Corruption and Death in Africa, Repression in China

A new country in Africa and a new leader in Beijing both, in their own ways, represented a small sense of hope and change last year.  Not any more.

The new country, South Sudan, has rapidly descended into the almost textbook condition of new African countries of inter-tribal violence and the financial corruption of its 'big men' leaders.  The signs were there long before its independence, and the reluctant conclusion of Richard Dowden, director of the Royal African Society, in his article for African Arguments, is that after 50 years, African leaders have learned nothing.  Dowden's article is a good primer for anyone unfamiliar with the current bout of South Sudanese violence, tracking the historic enmities of the country's different ethnic groups.  It is also, perhaps, a rather rueful reminder that part of the reason we laud and elevate the memory of Mandela, is that his ability to transcend conflict and practise reconcilation remains a uniquely rare characteristic amongst African leaders.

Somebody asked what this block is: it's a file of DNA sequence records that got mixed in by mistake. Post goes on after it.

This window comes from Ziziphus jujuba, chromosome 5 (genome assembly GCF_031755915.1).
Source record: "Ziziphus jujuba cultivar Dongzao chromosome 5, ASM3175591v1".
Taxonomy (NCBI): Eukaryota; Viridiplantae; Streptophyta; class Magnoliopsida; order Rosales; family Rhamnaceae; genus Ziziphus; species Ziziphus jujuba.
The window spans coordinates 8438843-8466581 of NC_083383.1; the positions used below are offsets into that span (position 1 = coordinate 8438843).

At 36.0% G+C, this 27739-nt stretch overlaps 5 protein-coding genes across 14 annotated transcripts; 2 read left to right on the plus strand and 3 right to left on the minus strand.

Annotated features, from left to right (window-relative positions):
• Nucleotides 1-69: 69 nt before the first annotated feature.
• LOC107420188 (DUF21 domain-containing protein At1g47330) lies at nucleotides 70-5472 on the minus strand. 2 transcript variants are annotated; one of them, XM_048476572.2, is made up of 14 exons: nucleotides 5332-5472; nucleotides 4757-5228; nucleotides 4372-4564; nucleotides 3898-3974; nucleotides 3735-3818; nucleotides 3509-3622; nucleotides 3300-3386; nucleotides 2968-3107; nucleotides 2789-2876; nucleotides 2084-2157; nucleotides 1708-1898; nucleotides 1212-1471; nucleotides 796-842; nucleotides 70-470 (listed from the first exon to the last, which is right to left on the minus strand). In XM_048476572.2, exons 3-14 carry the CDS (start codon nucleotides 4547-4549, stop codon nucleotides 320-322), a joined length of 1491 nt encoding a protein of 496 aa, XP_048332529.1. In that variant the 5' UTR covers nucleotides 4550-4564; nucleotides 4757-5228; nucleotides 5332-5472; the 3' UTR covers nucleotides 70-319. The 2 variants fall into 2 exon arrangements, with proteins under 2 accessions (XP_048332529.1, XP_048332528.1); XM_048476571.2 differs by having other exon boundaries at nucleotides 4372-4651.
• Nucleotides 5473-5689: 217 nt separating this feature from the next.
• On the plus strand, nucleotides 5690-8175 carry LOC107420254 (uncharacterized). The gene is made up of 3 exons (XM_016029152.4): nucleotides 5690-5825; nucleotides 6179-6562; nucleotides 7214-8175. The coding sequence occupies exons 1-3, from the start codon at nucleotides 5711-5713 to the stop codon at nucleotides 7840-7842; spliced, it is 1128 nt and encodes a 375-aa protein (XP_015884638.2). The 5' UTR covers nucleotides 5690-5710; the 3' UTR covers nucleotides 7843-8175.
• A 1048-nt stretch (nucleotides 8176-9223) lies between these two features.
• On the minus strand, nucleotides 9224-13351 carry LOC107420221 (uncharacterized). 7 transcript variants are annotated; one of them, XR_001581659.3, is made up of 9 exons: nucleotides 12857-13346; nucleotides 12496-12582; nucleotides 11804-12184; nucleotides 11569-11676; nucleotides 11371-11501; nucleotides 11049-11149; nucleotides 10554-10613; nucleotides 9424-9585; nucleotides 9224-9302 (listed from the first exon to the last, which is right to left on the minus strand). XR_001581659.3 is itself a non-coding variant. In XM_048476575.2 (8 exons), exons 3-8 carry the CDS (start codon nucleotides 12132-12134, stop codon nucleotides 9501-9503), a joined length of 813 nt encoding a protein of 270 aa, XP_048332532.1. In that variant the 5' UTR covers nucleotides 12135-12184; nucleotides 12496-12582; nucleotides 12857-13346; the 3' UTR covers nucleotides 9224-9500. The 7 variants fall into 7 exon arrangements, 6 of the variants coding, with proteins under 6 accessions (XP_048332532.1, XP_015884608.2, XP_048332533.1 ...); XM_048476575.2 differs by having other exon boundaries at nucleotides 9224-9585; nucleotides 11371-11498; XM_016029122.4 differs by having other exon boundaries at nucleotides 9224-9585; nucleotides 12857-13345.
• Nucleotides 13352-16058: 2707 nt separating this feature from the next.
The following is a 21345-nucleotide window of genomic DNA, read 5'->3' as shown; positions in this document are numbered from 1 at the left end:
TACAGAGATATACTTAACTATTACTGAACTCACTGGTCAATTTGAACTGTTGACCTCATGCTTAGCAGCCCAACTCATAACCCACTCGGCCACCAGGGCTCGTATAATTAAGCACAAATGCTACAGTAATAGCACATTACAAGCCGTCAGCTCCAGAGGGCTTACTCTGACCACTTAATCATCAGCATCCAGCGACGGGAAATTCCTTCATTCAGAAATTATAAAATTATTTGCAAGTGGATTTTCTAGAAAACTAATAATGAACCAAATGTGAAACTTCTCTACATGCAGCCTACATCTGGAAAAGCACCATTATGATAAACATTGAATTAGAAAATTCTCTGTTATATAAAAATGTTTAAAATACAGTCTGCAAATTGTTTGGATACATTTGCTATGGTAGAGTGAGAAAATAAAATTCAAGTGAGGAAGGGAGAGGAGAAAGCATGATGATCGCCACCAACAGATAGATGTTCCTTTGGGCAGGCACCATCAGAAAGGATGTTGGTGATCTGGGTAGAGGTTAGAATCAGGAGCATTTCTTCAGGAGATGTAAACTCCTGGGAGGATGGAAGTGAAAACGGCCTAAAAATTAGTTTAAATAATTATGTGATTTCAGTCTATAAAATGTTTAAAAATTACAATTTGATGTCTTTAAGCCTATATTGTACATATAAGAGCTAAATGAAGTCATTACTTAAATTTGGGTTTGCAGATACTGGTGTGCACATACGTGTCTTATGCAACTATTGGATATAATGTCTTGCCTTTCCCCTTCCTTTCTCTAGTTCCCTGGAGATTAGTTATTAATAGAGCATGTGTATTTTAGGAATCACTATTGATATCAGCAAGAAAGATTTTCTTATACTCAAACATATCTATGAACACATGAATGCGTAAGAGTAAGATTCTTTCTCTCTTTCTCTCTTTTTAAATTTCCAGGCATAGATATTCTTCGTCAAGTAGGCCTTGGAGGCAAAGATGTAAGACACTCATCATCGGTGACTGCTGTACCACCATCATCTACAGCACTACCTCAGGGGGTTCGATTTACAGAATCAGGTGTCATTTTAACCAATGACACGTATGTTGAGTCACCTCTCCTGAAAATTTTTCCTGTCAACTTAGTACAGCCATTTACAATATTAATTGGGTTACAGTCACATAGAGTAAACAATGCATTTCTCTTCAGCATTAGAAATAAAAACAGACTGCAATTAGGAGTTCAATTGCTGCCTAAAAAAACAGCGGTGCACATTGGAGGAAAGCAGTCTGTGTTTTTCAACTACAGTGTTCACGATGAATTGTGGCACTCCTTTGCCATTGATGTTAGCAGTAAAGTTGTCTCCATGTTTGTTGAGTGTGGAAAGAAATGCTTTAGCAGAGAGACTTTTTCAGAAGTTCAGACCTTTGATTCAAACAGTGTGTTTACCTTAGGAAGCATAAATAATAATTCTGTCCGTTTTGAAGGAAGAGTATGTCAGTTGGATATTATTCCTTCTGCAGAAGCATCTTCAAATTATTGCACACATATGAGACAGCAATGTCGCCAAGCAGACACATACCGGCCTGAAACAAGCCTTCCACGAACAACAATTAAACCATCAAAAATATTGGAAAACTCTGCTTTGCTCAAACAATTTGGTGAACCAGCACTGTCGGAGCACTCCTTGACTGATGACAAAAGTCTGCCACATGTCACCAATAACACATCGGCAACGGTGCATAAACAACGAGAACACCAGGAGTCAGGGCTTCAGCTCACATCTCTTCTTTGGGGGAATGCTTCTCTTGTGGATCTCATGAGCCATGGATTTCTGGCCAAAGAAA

The new leader was Xi Jinping, who even recently was saying he wanted to wipe out corruption in China's politics.  So a good way to do it, clearly, is to ratchet up China's repression of academics who come up with irritating campaigns.  Two such campaigners are being subject to judicial persecution.  Ilham Tothi, an intellectual who has argued for the rights of the minority Uighur people, faces a possible prison sentence.  Xu Zhiyong, a legal scholar who set up grassroots movements to fight social injustice and official corruption, has just started his four year jail sentence.  And so the world turns.


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